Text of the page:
- Wong, CL; Farquhar, C; Roberts, H; Proctor, M (7 October 2009). "Oral contraceptive pill for primary dysmenorrhoea". The Cochrane Database of Systematic Reviews (4): CD002120. doi:10.1002/14651858.CD002120.pub3. PMID 19821293.
- Power J, French R, Cowan F (2007). Power, Jo, ed. "Subdermal implantable contraceptives versus other forms of reversible contraceptives or other implants as effective methods of preventing pregnancy". Cochrane Database Syst Rev (3): CD001326. doi:10.1002/14651858.CD001326.pub2. PMID 17636668.
- Glasier, Anna (2006). "Contraception". In DeGroot, Leslie J.; Jameson, J. Larry (eds.). Endocrinology (5th ed.). Philadelphia: Elsevier Saunders. pp. 2993–3003. ISBN 0-7216-0376-9.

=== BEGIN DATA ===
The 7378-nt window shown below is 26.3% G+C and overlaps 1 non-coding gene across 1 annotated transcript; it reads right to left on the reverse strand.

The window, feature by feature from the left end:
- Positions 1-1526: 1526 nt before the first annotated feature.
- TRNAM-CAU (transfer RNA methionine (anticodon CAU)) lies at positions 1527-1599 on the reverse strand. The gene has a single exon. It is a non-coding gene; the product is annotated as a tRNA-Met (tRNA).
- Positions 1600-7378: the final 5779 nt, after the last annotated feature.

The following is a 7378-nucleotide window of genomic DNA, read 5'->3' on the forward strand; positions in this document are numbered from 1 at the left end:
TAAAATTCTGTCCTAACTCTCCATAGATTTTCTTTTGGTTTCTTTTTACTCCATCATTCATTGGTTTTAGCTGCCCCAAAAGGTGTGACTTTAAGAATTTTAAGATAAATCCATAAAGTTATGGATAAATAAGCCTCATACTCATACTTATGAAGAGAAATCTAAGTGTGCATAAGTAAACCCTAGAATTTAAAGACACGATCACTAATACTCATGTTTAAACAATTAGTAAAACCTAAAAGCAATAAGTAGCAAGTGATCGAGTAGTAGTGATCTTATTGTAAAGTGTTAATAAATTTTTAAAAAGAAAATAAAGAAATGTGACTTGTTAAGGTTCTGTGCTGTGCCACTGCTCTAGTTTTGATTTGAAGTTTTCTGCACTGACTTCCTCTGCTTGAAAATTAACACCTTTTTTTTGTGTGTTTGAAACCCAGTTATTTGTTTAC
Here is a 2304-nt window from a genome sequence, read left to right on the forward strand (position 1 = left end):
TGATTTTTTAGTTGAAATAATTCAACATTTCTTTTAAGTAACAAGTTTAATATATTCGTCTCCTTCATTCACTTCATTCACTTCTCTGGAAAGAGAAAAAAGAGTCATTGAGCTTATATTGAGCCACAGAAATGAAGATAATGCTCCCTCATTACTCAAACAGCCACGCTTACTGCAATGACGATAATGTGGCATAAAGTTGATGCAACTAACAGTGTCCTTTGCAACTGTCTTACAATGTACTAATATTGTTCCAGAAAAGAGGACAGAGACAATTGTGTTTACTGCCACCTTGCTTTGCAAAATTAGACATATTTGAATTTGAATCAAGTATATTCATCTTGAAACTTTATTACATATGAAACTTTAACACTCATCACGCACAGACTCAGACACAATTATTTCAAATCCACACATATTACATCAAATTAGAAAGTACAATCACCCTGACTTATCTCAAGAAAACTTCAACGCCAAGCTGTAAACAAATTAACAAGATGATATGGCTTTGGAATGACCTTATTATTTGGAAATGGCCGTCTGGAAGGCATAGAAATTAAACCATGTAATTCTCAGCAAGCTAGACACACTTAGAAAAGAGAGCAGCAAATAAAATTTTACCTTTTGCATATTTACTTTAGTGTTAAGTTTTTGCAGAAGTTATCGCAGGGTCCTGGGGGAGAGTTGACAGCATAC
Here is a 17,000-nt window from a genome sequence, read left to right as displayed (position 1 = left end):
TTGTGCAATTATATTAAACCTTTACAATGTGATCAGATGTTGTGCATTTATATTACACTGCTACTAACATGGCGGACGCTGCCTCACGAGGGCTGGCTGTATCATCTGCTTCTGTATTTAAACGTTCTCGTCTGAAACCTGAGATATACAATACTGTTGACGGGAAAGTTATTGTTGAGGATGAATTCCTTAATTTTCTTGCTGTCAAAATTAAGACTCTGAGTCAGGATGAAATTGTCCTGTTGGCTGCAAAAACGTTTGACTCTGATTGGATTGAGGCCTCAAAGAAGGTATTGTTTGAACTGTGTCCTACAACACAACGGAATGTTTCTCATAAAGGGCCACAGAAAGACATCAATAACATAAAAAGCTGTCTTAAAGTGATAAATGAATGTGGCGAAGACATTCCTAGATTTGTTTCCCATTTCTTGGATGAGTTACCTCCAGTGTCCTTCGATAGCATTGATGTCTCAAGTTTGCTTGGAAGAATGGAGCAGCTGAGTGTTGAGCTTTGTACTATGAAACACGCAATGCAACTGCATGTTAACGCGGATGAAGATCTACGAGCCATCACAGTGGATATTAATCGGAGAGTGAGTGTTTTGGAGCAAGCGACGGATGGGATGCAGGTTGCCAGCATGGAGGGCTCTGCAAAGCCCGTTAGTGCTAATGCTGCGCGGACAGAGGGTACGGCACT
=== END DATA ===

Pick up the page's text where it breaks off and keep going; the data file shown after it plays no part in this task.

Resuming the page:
- Loose, Davis S.; Stancel, George M. (2006). "Estrogens and Progestins". In Brunton, Laurence L.; Lazo, John S.; Parker, Keith L. Goodman & Gilman's The Pharmacological Basis of Therapeutics (11th ed.). New York: McGraw-Hill. pp. 1541–1571. ISBN 0-07-142280-3.
- Gupta HP, Singh U, Sinha S (2007). "Laevonorgestrel intra-uterine system--a revolutionary intra-uterine device". J Indian Med Assoc. 105 (7): 380, 382–5. PMID 18178990.
- Morgan PJ, Kung R, Tarshis J (2002). "Nitroglycerin as a uterine relaxant: a systematic review". J Obstet Gynaecol Can. 24 (5): 403–9. PMID 12196860.
- Pattanittum, Porjai; Kunyanone, Naowarat; Brown, Julie; Sangkomkamhang, Ussanee S.; Barnes, Joanne; Seyfoddin, Vahid; Marjoribanks, Jane (2016-03-22). "Dietary supplements for dysmenorrhoea". The Cochrane Database of Systematic Reviews. 3: CD002124. doi:10.1002/14651858.CD002124.pub2. ISSN 1469-493X. PMID 27000311.